Surrender is hard. It doesn’t seem like it should be. We want to follow Jesus. We long to please Him, find favor in His eyes, and be transformed into His image. We know the right path to walk. We are clear about His claim on our lives. But we just don’t do it.

Why is it so hard to do what He calls us to do? To give up what needs to be given into His hands? To take on the beauty He wants to embed in our lives?

Dying is difficult. Jesus doesn’t hide the cost of following Him. It requires that we deny ourselves, put self to death, and crucify the old man. Surrender is hard because we have to die in order to live. We have to put our desires, plans, sense of control, and agendas to death so that His wisdom can take hold of our lives. It is all well and good to talk about it, but the actual dying is difficult.

There is pain involved in dying. It represents an end. There is a finality about it that causes us to pause. That pause is the moment of decision. Faith is the fuel that helps us take His hand and move to the other side.

Dying is difficult, but the truth is that it is not as difficult as refusing to live in His love. Refusing to die kills us slowly. It strangles our hope, stomps on our courage, and shatters our joy. We will never experience all the abundance and fullness He has in store for us until we are willing to hang self on a cross.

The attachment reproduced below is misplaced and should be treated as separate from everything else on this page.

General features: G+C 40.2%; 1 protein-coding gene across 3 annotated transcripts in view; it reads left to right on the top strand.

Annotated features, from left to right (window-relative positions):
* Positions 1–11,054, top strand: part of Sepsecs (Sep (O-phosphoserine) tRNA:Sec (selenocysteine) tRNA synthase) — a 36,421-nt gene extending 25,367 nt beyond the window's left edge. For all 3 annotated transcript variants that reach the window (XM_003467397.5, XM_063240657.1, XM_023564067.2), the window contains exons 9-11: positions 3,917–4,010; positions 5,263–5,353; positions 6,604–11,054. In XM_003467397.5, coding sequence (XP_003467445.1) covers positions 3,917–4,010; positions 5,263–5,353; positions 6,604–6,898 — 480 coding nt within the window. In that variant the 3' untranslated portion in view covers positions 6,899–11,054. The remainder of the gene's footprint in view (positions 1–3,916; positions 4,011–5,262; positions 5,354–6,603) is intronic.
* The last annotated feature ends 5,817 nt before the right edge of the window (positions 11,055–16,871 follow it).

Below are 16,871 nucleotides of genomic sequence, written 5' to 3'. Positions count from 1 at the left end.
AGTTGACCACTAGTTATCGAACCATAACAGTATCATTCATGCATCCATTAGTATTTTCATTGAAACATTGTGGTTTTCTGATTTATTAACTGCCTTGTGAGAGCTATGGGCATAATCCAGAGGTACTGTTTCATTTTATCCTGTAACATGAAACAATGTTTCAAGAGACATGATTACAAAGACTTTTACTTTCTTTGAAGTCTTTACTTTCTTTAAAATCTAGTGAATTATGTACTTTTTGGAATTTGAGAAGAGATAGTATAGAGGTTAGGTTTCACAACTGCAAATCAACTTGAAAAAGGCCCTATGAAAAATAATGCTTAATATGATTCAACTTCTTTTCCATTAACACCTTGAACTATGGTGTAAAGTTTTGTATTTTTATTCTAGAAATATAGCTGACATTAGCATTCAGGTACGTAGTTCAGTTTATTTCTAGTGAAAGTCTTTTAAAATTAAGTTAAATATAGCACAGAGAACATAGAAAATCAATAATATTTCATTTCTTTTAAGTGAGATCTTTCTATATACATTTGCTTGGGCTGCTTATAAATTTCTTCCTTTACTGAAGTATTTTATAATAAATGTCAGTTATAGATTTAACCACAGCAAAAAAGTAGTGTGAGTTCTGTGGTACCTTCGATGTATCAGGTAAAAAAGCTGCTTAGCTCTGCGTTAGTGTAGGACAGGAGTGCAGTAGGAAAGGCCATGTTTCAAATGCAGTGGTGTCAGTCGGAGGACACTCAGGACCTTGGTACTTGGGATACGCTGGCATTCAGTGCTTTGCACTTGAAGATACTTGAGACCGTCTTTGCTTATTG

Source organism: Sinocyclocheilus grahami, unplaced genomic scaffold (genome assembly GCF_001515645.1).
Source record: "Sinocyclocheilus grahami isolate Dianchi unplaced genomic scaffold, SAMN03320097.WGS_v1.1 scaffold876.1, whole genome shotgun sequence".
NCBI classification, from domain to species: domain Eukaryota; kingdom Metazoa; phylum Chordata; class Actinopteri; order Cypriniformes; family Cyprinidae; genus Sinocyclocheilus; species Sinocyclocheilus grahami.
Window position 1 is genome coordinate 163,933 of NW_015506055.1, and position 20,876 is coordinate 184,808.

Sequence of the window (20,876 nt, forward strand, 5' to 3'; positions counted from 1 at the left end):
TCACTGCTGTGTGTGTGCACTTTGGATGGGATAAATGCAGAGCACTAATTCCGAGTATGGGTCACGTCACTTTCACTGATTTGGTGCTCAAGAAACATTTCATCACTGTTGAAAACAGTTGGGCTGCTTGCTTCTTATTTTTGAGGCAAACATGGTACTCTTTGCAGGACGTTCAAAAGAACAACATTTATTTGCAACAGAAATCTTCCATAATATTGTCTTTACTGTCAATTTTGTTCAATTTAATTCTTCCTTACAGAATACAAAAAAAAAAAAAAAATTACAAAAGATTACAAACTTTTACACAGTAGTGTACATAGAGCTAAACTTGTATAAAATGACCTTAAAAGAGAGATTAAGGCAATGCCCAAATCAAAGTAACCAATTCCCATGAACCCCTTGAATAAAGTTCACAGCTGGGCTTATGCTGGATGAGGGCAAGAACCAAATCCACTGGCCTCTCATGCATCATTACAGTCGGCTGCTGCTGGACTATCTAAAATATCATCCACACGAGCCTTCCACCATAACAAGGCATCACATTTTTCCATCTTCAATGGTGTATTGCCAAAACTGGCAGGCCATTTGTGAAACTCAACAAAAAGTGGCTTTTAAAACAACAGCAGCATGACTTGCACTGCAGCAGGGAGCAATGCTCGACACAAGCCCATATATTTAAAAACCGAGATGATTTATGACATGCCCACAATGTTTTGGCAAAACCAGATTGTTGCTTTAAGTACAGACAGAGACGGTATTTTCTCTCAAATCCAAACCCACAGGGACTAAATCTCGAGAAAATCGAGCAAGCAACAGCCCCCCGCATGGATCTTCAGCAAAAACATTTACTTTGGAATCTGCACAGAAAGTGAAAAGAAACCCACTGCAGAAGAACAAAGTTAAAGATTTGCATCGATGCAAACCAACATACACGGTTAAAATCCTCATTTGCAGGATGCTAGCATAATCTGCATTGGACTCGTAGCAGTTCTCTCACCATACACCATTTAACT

My Jesus Resolution today is to walk through death in order to experience full life. I am going to give up what I have been holding on to. I am going to turn it off, shut it down, walk away, and close it up. I am going to hang it on the cross, trusting in the promise that He will make all things new.





One Thousand Miles

20 10 2010

Well, I did it. Ten months, three pairs of shoes, and lots of early mornings finally added up to one New Year’s resolution crossed off the list.  At the beginning of this year, I decided to take the old saying, “A journey of a thousand miles begins with a single step” literally. I made a commitment to walk one thousand miles in one year. A big goal met by taking one step at a time.

Starting on that cold January day, the finish line seemed very far away. Daunting, in fact. It was going to require a consistency and commitment that I wasn’t sure I could muster. So I decided to focus on the single step part of the goal. And sure enough, one step at a time, morning after morning, led to one hundred miles, then five hundred miles, and then finally there was one step that pushed me over the one thousand mile mark.